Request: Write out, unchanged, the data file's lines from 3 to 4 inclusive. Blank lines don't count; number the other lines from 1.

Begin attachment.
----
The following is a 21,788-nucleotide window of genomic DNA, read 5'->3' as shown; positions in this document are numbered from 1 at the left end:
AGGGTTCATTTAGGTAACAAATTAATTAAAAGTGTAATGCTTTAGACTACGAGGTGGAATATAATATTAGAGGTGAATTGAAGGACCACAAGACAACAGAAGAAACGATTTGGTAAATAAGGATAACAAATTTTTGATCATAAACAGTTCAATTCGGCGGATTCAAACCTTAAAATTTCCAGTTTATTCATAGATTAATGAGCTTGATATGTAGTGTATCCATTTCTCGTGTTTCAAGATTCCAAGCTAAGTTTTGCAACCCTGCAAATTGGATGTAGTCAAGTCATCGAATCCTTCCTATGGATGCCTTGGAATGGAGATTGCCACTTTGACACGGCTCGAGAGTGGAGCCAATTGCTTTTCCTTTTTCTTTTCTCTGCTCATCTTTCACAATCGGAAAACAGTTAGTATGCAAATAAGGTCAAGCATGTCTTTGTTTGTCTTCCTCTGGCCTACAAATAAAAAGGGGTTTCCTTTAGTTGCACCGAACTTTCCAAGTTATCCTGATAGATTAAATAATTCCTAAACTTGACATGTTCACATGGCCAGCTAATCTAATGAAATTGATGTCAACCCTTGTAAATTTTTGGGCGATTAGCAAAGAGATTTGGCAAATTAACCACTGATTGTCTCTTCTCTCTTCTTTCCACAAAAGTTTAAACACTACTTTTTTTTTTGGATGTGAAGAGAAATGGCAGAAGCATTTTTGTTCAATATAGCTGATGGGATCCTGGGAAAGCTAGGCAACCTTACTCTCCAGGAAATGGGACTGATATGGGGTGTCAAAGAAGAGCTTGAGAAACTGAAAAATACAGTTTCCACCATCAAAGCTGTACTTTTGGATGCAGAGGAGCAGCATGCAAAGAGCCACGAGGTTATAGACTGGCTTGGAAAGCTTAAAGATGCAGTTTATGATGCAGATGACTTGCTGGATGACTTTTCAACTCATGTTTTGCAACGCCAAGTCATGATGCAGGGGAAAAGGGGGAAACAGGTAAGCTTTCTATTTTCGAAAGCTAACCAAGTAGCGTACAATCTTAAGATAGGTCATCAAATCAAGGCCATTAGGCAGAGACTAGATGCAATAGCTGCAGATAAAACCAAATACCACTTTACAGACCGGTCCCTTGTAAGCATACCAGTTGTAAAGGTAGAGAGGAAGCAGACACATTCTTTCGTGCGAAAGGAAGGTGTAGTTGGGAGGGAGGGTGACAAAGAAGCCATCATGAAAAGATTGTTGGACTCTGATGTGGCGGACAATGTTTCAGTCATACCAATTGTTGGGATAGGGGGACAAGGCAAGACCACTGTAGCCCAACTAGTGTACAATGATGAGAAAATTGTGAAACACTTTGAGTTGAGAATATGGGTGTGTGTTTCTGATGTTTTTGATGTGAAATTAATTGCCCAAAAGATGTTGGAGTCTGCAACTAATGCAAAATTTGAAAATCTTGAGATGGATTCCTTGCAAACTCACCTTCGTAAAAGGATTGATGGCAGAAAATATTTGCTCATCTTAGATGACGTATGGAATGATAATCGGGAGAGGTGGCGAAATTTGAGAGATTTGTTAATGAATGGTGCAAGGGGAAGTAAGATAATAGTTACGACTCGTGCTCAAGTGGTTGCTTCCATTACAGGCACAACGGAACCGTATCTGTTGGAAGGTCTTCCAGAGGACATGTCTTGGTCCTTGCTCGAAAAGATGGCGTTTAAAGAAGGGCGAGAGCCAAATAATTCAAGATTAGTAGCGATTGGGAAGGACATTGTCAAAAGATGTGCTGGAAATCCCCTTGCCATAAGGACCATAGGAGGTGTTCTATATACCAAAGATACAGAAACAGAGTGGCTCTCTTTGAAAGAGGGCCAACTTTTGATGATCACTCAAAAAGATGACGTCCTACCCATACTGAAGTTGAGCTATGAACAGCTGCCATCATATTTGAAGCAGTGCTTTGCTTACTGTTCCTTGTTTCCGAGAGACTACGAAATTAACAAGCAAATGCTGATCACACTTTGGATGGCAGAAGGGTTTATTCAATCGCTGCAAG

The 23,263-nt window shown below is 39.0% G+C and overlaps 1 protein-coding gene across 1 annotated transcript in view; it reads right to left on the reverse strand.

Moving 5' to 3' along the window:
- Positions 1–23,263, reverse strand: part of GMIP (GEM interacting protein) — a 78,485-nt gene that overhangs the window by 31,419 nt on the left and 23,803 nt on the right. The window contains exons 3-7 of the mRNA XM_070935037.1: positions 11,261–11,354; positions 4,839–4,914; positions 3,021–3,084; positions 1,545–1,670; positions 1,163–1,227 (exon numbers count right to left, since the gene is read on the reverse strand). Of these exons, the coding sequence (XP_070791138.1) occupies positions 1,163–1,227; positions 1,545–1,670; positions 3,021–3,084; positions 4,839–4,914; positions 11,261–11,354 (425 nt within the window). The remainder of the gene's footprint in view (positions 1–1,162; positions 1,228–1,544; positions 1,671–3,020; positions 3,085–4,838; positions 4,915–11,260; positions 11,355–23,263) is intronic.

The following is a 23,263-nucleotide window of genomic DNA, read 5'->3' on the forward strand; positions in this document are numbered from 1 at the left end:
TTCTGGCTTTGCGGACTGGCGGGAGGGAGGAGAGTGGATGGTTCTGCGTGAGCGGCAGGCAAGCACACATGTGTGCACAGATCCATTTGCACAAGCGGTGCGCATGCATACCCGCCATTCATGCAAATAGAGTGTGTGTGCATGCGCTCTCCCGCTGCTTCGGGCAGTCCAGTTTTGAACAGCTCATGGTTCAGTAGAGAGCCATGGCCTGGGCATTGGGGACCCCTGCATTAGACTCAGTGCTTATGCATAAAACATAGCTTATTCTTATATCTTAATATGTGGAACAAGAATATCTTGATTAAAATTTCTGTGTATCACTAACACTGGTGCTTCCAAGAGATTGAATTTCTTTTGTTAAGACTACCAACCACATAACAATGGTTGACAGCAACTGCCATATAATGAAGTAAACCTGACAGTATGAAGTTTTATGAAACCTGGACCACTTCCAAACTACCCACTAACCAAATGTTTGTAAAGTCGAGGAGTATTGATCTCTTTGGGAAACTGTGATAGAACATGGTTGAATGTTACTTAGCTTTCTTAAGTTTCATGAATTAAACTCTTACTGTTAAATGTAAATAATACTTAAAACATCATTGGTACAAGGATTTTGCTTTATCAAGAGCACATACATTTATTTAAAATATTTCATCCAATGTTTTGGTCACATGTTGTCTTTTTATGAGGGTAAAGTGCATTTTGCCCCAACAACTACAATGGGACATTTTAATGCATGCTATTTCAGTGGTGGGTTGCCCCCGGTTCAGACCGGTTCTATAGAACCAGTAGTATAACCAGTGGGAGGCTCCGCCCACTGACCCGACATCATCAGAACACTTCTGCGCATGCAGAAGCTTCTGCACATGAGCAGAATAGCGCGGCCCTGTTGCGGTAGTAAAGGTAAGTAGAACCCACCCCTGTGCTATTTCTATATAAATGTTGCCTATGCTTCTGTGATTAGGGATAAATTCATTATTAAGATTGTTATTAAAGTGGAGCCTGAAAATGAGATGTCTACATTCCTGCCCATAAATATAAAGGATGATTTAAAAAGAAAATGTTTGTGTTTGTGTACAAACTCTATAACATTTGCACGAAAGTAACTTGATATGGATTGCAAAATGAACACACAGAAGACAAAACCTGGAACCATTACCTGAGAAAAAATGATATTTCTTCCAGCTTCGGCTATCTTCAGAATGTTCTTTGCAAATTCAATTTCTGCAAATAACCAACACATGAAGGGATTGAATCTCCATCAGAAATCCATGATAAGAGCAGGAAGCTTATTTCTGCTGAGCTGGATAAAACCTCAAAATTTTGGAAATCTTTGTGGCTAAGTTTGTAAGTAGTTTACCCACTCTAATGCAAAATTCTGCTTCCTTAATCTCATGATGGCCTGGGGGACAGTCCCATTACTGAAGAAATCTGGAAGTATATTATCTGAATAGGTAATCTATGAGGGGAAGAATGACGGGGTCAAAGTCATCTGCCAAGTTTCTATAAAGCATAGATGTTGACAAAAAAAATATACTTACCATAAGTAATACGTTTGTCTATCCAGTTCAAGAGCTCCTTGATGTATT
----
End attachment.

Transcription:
The 23,263-nt window shown below is 39.0% G+C and overlaps 1 protein-coding gene across 1 annotated transcript in view; it reads right to left on the reverse strand.

Moving 5' to 3' along the window: